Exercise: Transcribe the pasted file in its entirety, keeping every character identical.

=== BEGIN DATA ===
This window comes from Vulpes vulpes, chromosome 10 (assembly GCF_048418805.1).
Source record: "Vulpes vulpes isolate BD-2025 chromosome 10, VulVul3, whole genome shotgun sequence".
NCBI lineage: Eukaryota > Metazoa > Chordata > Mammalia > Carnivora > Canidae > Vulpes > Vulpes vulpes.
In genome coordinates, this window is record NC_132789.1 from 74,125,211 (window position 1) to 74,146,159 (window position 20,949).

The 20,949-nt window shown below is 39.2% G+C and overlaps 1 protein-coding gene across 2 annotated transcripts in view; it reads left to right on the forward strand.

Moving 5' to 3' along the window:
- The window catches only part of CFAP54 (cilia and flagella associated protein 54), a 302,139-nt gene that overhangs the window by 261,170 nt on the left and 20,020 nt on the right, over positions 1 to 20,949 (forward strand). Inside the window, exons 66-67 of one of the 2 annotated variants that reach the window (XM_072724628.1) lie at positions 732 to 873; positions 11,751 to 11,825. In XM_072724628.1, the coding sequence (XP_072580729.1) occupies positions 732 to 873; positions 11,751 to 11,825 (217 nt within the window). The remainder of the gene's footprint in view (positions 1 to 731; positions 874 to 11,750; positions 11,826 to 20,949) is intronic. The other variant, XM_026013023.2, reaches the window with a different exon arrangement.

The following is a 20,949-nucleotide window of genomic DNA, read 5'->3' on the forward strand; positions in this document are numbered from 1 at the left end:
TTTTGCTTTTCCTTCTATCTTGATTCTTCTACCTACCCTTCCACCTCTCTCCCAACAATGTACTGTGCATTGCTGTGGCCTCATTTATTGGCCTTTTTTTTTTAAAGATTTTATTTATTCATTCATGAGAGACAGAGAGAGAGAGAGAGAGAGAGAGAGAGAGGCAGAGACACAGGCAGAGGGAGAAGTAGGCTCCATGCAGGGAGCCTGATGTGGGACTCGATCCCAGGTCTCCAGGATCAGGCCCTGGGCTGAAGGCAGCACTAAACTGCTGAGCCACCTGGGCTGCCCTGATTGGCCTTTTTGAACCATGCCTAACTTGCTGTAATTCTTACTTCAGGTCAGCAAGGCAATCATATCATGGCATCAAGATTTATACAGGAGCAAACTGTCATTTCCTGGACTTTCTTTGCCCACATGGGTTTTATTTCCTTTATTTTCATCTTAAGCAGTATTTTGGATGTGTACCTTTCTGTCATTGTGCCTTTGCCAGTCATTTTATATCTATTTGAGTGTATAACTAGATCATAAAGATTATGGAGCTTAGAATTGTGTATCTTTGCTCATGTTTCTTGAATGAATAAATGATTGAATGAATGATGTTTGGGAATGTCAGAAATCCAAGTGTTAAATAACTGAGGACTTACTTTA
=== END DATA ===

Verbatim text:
This window comes from Vulpes vulpes, chromosome 10 (assembly GCF_048418805.1).
Source record: "Vulpes vulpes isolate BD-2025 chromosome 10, VulVul3, whole genome shotgun sequence".
NCBI lineage: Eukaryota > Metazoa > Chordata > Mammalia > Carnivora > Canidae > Vulpes > Vulpes vulpes.
In genome coordinates, this window is record NC_132789.1 from 74,125,211 (window position 1) to 74,146,159 (window position 20,949).

The 20,949-nt window shown below is 39.2% G+C and overlaps 1 protein-coding gene across 2 annotated transcripts in view; it reads left to right on the forward strand.

Moving 5' to 3' along the window:
- The window catches only part of CFAP54 (cilia and flagella associated protein 54), a 302,139-nt gene that overhangs the window by 261,170 nt on the left and 20,020 nt on the right, over positions 1 to 20,949 (forward strand). Inside the window, exons 66-67 of one of the 2 annotated variants that reach the window (XM_072724628.1) lie at positions 732 to 873; positions 11,751 to 11,825. In XM_072724628.1, the coding sequence (XP_072580729.1) occupies positions 732 to 873; positions 11,751 to 11,825 (217 nt within the window). The remainder of the gene's footprint in view (positions 1 to 731; positions 874 to 11,750; positions 11,826 to 20,949) is intronic. The other variant, XM_026013023.2, reaches the window with a different exon arrangement.

The following is a 20,949-nucleotide window of genomic DNA, read 5'->3' on the forward strand; positions in this document are numbered from 1 at the left end:
TTTTGCTTTTCCTTCTATCTTGATTCTTCTACCTACCCTTCCACCTCTCTCCCAACAATGTACTGTGCATTGCTGTGGCCTCATTTATTGGCCTTTTTTTTTTAAAGATTTTATTTATTCATTCATGAGAGACAGAGAGAGAGAGAGAGAGAGAGAGAGAGAGGCAGAGACACAGGCAGAGGGAGAAGTAGGCTCCATGCAGGGAGCCTGATGTGGGACTCGATCCCAGGTCTCCAGGATCAGGCCCTGGGCTGAAGGCAGCACTAAACTGCTGAGCCACCTGGGCTGCCCTGATTGGCCTTTTTGAACCATGCCTAACTTGCTGTAATTCTTACTTCAGGTCAGCAAGGCAATCATATCATGGCATCAAGATTTATACAGGAGCAAACTGTCATTTCCTGGACTTTCTTTGCCCACATGGGTTTTATTTCCTTTATTTTCATCTTAAGCAGTATTTTGGATGTGTACCTTTCTGTCATTGTGCCTTTGCCAGTCATTTTATATCTATTTGAGTGTATAACTAGATCATAAAGATTATGGAGCTTAGAATTGTGTATCTTTGCTCATGTTTCTTGAATGAATAAATGATTGAATGAATGATGTTTGGGAATGTCAGAAATCCAAGTGTTAAATAACTGAGGACTTACTTTA